Pink Sauce, Green Beans, Black Mystery Food: Adventures in Color Coordination and Confusion

Yesterday’s adventures with garlic peeling and oil making were only the precursor to the awesome cooking shenanigans that followed.

I had a bagful of green beans in my fridge, waiting eagerly for me to do something exciting with them, and when I came across the recipe for “Crisp Green Beans with Roasted Shallots and Walnuts” in Vegan Soul Kitchen, I thought, gosh, that sounds brilliant! I’ll make that! But, it happened to be the case that I was missing several ingredients, and I wanted to try something a little different anyway. So, running on the inspirational wave from that recipe, I threw the following ingredients in my blender:

1/4 cup white wine vinegar
2 tablespoons balsamic vinegar
2 teaspoons Dijon mustard
2 teaspoons agave nectar
2 tablespoons of my garlic oil, from which I did not remove the garlic bits, and I made sure to get a whole lot of them in my tablespoons!
1 tablespoon thyme

Kshhhhwwwrrrrrrrrr!

I grabbed a spoon and tasted. MMM! Fantastic. Needs a little more…something. I filled up 2 more tablespoons with the garlicky garlic oil and zipped it through the blender once more. Still good, but…maybe…ohhhh, I know!

The recipe called for walnuts, which would be toasted and chopped and hang out in the oven with some shallots for a while, and that would all be fine and great and delicious, except that (a) I was hungry and (b) my sauce wanted to be thicker. So I grabbed a handful of raw walnuts and threw them in the blender too. Taste test confirmed…brilliant. Now all I needed were some green beans.

I had prepared the green beans already, snapping off the ends by hand (a lovely meditative task which I enjoy almost as much as peeling garlic) and steaming them for 7 minutes. I transferred them from the steamer to a serving bowl, poured the sauce on top, and gave it all a good shake. The pink creamy sauce made an awfully interesting color pairing with the green beans! There also had ended up being a fair bit more sauce than the green beans required to coat them, so now my green beans were sitting in a deliciously bitey puddle of pink goo.

Adding a grain to this mix seemed like a brilliant notion, so I reached into the cupboard for my most recent holy grail of intriguingly exotic grains — black quinoa. I double checked the instructions for how to cook quinoa – 1 cup of grain to 1 3/4 cup liquid, simmer for 15 minutes – then put that up on the stove and wandered off while the timer ticked.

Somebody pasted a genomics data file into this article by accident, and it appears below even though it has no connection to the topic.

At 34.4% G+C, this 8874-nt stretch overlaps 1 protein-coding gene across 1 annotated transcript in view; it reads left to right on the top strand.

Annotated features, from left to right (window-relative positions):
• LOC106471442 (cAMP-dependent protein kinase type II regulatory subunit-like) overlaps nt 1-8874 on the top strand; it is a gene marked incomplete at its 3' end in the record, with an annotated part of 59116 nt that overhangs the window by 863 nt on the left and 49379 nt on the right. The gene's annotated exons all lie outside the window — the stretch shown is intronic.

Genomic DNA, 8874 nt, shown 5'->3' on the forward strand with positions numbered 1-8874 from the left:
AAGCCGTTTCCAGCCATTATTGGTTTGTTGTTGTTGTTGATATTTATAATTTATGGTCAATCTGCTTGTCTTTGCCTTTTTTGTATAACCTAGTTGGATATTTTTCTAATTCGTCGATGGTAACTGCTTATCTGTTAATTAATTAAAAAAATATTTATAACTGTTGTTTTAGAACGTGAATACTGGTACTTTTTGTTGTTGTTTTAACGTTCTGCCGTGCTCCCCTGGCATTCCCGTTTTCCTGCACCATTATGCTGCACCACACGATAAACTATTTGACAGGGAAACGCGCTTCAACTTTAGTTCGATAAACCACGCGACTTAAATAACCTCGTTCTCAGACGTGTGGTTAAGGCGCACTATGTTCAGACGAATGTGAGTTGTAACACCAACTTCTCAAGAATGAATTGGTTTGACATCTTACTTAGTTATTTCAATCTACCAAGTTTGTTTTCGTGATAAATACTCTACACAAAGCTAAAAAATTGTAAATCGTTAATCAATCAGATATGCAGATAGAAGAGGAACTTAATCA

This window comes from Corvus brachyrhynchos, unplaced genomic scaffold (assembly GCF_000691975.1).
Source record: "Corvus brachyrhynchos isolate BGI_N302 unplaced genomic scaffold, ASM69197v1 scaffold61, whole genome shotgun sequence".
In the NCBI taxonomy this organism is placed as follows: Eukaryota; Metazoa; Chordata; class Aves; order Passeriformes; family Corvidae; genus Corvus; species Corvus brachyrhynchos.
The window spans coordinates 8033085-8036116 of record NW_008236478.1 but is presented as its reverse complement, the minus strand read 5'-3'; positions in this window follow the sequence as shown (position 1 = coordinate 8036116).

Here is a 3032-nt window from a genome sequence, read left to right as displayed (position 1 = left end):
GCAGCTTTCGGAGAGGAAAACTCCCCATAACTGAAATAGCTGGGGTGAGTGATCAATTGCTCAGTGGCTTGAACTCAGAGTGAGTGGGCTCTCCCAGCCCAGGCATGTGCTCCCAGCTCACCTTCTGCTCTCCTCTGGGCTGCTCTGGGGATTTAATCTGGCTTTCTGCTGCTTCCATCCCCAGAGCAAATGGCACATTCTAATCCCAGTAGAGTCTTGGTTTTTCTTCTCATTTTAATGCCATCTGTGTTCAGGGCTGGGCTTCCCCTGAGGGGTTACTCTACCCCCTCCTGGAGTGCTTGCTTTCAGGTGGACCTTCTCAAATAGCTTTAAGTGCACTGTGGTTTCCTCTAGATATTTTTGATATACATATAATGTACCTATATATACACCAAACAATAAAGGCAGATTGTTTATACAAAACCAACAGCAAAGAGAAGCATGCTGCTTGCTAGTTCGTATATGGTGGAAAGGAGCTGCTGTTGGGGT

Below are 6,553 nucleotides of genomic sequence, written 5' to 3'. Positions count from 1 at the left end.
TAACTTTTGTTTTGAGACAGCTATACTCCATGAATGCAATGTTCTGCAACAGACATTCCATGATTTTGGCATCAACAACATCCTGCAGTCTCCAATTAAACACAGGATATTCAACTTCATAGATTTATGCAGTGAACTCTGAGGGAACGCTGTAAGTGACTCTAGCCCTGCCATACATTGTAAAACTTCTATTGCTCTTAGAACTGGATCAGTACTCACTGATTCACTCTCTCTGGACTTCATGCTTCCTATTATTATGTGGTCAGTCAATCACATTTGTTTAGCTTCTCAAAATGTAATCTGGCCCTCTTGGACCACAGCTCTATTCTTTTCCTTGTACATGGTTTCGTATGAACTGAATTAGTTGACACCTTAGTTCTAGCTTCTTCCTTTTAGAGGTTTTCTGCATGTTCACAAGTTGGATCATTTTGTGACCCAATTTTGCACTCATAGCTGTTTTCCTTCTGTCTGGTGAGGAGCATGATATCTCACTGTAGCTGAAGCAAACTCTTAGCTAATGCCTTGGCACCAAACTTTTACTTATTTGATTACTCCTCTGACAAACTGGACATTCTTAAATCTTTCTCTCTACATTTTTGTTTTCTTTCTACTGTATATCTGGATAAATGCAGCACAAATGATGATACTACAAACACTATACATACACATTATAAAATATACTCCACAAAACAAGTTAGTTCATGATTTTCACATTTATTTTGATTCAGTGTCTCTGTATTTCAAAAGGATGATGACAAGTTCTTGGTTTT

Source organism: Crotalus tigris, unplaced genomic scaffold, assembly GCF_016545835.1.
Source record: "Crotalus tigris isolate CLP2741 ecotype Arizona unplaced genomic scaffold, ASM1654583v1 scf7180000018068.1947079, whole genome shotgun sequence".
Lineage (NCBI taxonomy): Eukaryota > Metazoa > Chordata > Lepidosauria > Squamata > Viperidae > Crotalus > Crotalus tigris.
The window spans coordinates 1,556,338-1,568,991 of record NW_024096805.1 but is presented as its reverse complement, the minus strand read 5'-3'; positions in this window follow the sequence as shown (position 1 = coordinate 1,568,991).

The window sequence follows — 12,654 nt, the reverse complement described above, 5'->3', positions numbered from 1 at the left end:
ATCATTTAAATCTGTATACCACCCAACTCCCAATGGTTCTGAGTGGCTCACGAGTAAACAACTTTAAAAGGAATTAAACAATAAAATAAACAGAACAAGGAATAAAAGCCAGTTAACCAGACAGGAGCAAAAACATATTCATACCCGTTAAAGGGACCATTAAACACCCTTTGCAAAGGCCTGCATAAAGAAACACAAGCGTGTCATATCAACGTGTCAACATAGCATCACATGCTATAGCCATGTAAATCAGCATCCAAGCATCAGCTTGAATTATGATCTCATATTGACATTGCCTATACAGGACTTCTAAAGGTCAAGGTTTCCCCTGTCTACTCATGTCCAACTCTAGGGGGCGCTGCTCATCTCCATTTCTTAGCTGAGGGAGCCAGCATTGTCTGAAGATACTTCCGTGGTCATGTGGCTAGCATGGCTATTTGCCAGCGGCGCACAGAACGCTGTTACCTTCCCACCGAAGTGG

About halfway through the timer’s run, I decided to peek in on my quinoa. Surprised at how little of the liquid had cooked in, I stuck a fork in the pot so I could taste a couple grains, and more importantly so I could chew them to see what sort of texture they’d reached by this point in the cooking process. I’d only cooked this black quinoa once before, but I was pretty surprised to find that it tasted like…lentils?!

This is where your friendly purple-headed chef du jour has an extended moment of laughing at zirself. You see, quinoa does not taste like lentils. But you know what does?

Urad beans.

Yes, I had indeed mistaken my bag of tiny black quinoa grains for my bag of tiny black beluga lentils (the more commonly known name for the wee legumes, which are not really lentils at all, but do in fact behave and taste just like them for culinary purposes).

So, I had my moment of self-inflicted guffawing, and considered whether to go ahead and eat my green beans with the lentils, or stash them for another day and make a pot of actual black quinoa, as planned. The quinoa won, and I must say, that was a very good decision. It soaked up the sauce very nicely and was just the perfect texture to compliment the green beans (which is why I thought to use it in the first place!)

All in all, a highly delicious meal. I had some again for lunch today and I believe I’ve got just enough still left to make a third meal of tomorrow!

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This entry was posted in food, VeganMoFo 2011 and tagged , . Bookmark the permalink.

3 Responses to Pink Sauce, Green Beans, Black Mystery Food: Adventures in Color Coordination and Confusion

  1. bad1788 says:

    Anything coated in hot pink goo must be tasty! I am jealous of your selection of dry lentils/grains. The most exciting thing I’ve found is red quinoa, which is not nearly as metal as black.

  2. choirqueer says:

    I was pretty excited by the black quinoa and beluga lentils, too! And from the bulk bin at Whole Foods, even!

  3. Pingback: I Dip, You Dip, We Dip | rainbow soup

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